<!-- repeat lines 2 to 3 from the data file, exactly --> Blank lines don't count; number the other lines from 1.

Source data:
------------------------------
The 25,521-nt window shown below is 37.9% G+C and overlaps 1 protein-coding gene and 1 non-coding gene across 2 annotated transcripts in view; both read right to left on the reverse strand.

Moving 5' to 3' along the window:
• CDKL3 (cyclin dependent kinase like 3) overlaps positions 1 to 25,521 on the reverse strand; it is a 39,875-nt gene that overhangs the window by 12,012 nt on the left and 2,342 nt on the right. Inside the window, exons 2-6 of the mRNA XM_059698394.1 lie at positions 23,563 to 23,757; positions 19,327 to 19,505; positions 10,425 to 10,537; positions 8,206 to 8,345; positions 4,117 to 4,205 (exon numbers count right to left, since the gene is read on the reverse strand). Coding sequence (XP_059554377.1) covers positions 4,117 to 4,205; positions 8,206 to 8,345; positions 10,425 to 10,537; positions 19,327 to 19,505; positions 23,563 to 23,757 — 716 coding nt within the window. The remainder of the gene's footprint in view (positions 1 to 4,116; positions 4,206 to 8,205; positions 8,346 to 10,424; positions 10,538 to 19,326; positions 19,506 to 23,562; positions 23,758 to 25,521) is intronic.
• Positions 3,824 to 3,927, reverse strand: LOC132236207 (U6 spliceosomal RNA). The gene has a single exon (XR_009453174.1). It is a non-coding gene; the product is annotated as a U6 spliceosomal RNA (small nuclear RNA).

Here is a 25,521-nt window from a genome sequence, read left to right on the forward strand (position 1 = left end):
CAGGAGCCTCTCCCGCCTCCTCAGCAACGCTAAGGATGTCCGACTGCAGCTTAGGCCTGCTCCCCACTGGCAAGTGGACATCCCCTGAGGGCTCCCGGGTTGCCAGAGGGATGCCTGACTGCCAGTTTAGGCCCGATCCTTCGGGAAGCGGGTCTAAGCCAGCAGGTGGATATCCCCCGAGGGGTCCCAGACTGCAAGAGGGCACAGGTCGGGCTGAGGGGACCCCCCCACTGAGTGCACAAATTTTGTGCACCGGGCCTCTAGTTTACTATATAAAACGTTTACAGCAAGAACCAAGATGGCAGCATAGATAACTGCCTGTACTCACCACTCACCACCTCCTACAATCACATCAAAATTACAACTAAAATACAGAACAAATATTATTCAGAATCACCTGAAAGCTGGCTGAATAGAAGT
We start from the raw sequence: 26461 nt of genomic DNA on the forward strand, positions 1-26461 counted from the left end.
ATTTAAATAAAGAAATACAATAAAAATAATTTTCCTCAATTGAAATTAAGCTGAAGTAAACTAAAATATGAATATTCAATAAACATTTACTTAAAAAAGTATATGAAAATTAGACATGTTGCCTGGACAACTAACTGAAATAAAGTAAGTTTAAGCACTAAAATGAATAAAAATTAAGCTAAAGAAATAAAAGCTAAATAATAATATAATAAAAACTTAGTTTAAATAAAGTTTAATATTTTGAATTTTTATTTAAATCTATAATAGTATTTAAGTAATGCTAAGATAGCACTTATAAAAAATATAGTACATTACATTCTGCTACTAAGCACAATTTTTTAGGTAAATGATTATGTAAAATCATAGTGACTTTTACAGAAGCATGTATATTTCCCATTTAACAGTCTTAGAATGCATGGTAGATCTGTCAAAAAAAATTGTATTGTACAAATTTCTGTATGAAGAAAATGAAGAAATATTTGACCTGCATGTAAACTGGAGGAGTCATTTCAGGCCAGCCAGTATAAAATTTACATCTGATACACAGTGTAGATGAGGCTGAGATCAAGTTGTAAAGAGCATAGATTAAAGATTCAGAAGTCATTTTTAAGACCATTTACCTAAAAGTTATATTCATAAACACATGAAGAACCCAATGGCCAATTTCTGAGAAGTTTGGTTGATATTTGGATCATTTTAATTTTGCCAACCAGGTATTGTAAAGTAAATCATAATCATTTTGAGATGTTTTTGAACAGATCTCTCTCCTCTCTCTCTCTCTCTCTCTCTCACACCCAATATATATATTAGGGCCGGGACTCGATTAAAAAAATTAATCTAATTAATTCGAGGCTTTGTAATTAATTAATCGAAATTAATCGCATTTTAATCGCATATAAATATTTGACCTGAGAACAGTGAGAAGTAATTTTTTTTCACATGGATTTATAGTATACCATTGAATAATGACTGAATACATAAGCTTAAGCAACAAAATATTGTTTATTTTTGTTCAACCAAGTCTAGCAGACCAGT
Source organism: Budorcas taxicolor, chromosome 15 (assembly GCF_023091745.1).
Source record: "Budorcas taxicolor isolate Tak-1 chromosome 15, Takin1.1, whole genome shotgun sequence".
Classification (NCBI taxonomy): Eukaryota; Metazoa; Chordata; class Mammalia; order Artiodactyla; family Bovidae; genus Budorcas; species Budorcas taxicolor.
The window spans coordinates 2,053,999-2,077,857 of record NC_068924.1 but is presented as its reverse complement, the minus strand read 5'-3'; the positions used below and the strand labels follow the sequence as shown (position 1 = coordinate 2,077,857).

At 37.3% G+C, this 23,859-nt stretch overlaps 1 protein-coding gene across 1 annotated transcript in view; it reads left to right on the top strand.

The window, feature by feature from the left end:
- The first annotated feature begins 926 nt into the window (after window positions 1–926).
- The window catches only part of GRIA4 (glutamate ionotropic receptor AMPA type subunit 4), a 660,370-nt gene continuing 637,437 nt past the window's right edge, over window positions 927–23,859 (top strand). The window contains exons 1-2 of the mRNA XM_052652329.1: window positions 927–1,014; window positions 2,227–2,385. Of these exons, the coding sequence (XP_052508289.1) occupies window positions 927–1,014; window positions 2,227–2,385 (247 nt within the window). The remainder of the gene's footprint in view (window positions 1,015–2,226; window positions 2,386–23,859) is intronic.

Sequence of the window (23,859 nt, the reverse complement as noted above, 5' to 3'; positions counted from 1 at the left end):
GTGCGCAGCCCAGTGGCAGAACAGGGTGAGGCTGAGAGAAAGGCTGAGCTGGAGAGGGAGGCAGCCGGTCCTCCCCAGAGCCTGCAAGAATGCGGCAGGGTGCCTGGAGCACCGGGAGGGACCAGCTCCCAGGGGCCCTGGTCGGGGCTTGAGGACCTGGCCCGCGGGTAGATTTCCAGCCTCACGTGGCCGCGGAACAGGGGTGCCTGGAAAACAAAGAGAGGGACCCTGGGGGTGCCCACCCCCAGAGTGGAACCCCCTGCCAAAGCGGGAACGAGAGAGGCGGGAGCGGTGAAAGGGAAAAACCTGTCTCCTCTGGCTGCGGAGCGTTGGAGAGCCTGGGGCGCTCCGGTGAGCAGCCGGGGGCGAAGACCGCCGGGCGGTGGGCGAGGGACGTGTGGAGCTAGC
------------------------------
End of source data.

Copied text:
Moving 5' to 3' along the window:
• CDKL3 (cyclin dependent kinase like 3) overlaps positions 1 to 25,521 on the reverse strand; it is a 39,875-nt gene that overhangs the window by 12,012 nt on the left and 2,342 nt on the right. Inside the window, exons 2-6 of the mRNA XM_059698394.1 lie at positions 23,563 to 23,757; positions 19,327 to 19,505; positions 10,425 to 10,537; positions 8,206 to 8,345; positions 4,117 to 4,205 (exon numbers count right to left, since the gene is read on the reverse strand). Coding sequence (XP_059554377.1) covers positions 4,117 to 4,205; positions 8,206 to 8,345; positions 10,425 to 10,537; positions 19,327 to 19,505; positions 23,563 to 23,757 — 716 coding nt within the window. The remainder of the gene's footprint in view (positions 1 to 4,116; positions 4,206 to 8,205; positions 8,346 to 10,424; positions 10,538 to 19,326; positions 19,506 to 23,562; positions 23,758 to 25,521) is intronic.